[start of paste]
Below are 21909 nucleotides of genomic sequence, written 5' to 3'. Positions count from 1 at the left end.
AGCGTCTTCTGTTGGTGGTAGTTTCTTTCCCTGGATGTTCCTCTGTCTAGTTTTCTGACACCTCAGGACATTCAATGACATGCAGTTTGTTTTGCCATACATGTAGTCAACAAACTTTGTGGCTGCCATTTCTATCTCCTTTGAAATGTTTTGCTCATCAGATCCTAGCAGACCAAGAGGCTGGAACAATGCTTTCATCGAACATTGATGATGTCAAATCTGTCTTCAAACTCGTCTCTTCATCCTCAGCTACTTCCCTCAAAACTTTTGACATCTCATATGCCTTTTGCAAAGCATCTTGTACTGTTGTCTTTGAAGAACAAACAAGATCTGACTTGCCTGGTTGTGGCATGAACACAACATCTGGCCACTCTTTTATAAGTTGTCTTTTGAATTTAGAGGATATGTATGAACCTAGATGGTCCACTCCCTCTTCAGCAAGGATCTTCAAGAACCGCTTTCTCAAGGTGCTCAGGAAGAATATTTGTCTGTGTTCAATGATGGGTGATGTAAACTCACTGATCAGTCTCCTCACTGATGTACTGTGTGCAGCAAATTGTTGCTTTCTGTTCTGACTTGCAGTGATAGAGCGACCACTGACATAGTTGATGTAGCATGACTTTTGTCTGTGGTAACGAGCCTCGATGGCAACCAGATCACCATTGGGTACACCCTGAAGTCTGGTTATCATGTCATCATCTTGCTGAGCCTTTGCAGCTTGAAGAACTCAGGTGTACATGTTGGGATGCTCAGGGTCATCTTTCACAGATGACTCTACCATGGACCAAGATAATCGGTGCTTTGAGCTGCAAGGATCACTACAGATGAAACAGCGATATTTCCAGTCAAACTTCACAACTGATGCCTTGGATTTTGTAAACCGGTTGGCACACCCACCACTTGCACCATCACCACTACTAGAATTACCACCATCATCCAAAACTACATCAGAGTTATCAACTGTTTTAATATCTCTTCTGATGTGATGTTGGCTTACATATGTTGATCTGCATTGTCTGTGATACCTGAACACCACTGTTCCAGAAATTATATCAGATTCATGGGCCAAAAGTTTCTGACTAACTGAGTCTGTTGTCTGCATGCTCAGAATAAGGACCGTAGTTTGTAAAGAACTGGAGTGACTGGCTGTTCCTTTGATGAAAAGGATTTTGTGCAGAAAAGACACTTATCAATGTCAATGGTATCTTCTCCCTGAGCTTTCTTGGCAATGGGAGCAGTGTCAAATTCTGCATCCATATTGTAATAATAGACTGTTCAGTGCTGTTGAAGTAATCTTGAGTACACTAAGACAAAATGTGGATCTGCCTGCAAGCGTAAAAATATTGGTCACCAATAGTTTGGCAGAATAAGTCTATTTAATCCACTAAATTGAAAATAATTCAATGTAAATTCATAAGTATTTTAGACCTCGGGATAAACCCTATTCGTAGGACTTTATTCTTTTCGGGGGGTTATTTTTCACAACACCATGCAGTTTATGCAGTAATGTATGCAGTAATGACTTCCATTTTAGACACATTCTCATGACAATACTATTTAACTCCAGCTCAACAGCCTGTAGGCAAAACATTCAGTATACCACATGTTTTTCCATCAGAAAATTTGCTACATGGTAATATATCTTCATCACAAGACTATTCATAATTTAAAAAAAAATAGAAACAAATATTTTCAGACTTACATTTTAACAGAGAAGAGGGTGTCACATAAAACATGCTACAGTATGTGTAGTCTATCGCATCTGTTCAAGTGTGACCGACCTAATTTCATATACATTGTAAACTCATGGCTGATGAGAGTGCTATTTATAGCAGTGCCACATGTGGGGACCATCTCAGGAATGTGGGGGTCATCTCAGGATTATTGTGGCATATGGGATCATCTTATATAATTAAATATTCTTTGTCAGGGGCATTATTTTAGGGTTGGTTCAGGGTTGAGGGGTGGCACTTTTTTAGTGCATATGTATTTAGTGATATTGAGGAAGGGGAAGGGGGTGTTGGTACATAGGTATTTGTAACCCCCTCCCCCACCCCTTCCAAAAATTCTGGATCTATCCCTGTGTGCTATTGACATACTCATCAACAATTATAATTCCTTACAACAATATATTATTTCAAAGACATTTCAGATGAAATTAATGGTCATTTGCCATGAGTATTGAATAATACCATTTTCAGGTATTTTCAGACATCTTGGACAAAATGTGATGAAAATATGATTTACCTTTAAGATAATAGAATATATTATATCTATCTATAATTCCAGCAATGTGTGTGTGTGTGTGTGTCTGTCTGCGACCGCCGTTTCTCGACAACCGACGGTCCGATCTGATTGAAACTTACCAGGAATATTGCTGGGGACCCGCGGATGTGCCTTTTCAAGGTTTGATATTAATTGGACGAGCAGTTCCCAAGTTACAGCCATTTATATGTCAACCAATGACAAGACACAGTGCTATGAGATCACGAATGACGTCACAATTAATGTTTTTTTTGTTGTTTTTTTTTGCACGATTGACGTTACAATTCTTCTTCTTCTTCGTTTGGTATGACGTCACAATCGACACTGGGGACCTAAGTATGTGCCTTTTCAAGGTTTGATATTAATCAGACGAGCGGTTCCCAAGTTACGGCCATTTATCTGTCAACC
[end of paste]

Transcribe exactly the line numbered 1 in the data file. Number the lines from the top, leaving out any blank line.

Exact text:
Below are 21909 nucleotides of genomic sequence, written 5' to 3'. Positions count from 1 at the left end.